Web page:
Is authorship worth the candle it lights?

In my previous blog, I wrote about fiction writers and the issue of language as experience versus language as representation. These are just different perspectives about the status of language and its function.

If we view language as experience, then there’s something to be said about the need to have certain experiences as a writer; or as long as the author can invoke a certain experiences within the reader, then fiction can tell a “truth” and that there is a legitimacy for the fiction.  

If we view language as representation, then the question arises as to the extent to which the author can or should represent someone or some experiences that they might not have had. This too begs the question of what or whom can be represented by the author, and how might such representation turn the represented into objects of the author’s stories as opposed to giving them the rights as subjects of their world.

These issues are not binary although they are often if not always debated as if they are.  

I want to entertain a different way of thinking about these issues. Perhaps we should think about literary fiction, or writing in general, not only in terms of their expressive values, that is what stories or purpose they serve, but how we privilege the notion of “the author”.

The problem of cultural appropriation may be less about the representation of the people and the social relationships between the representor and the represented but more about our “ideological status” of the author.

By giving the author a status of representor, we assign the author with an authority to limit fictional characters as heroes or villains, victims or agents of the situations, which situation is marginalising or inclusive. The author is the principle in the communication of meaning and we are assigning legitimacy of what is being said to the author.

Might we consider the reverse – a do away of authorship? The author is not the creator of any work, but merely draws on the ideas or symbols of what are already out there. It’s the readers who are assembling these ideas or symbols through shared understandings of grammar or logic of metaphors that ultimately come up with their meanings. Meanings do not reside in the what the authors puts on the paper. Rather, meaning is formed by what readers assign to those words. There is no story until the readers make meanings that themselves precede the words appearing on the pages.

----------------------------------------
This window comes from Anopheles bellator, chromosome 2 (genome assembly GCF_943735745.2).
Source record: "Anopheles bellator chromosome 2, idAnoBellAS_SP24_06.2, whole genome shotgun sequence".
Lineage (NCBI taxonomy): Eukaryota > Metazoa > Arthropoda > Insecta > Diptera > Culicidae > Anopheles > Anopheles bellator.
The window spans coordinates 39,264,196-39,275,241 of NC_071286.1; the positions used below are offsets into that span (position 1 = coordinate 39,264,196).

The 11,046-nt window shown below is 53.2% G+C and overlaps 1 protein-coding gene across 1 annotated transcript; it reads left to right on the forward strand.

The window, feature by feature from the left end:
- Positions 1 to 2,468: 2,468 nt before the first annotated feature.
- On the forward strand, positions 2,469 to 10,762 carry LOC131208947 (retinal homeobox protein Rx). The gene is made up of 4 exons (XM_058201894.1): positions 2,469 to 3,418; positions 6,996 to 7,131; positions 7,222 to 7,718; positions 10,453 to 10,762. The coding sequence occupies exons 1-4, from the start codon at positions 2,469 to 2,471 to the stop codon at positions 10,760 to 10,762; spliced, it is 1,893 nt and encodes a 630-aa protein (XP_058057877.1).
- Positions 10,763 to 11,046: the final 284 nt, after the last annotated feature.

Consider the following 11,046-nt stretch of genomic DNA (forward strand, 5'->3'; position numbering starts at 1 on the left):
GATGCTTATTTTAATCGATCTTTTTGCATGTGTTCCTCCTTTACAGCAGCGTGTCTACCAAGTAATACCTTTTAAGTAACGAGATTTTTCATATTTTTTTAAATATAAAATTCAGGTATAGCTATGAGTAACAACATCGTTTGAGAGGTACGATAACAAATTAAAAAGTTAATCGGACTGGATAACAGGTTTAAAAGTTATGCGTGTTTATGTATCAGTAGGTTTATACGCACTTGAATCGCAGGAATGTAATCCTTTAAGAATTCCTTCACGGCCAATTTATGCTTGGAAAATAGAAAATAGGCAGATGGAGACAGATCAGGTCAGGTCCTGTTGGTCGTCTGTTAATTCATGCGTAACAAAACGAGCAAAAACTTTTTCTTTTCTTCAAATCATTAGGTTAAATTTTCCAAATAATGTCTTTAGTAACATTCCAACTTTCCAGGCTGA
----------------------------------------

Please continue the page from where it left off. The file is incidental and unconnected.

What I am suggesting is that the authors does not precede the writing that they produce. In fact, what they write abide with a functional principle by which we as a collective in society generally choose to accept or reject. In Foucault’s words, the author is an “ideological product” that we represent them to be. So, we could reverse the problem with representation by not giving authors the legitimacy of proliferating a certain meaning through their stories. We won’t then have a problem with cultural appropriation as there is no “representation” as such, only a production of a certain culture that we already know or perhaps fearful of knowing.

This may suggest that culture cannot be limited by any author, or a culture in which fictitious characters can operate freely and would develop freely without an author controlling them. In other words, we can all imagine culture within fiction without any constraining author. This could be seen in ghost writers or even blog writers – who is the real author? Or is there a real author? Does anyone care?

This idea of non-authorship is less about who is the real author but what is being said and the manner in which fiction can function as truth telling, which bring us back to how fiction is experienced. The limits of our imagination or truths are determined by the experienced, not by the person who writes the experiences.  

Perhaps I am suggesting a dangerous idea where authors are anonymous. We would no longer concern with who’s speaking? who spoke? for whom do they speak for? are they really them or someone else? with what authenticity or originality do they write?

Instead there might be questions like what is being experienced? what is the discourse? how can it be circulated? who can appropriate these ideas for themselves?

We also might hear nothing but an indifference: what difference does it make who is speaking?

As an academic whose lifeline is on publications and citations that ultimately privileges not only authorship but the knowledge that they advance, which paradoxically is constructed on the knowledge that was founded and therefore preceded their work, my suggestion of a do away with authorship is mad – so mad because it counters the very idea of academia, one that Foucault would refer to as “transcendental narcissism”.  

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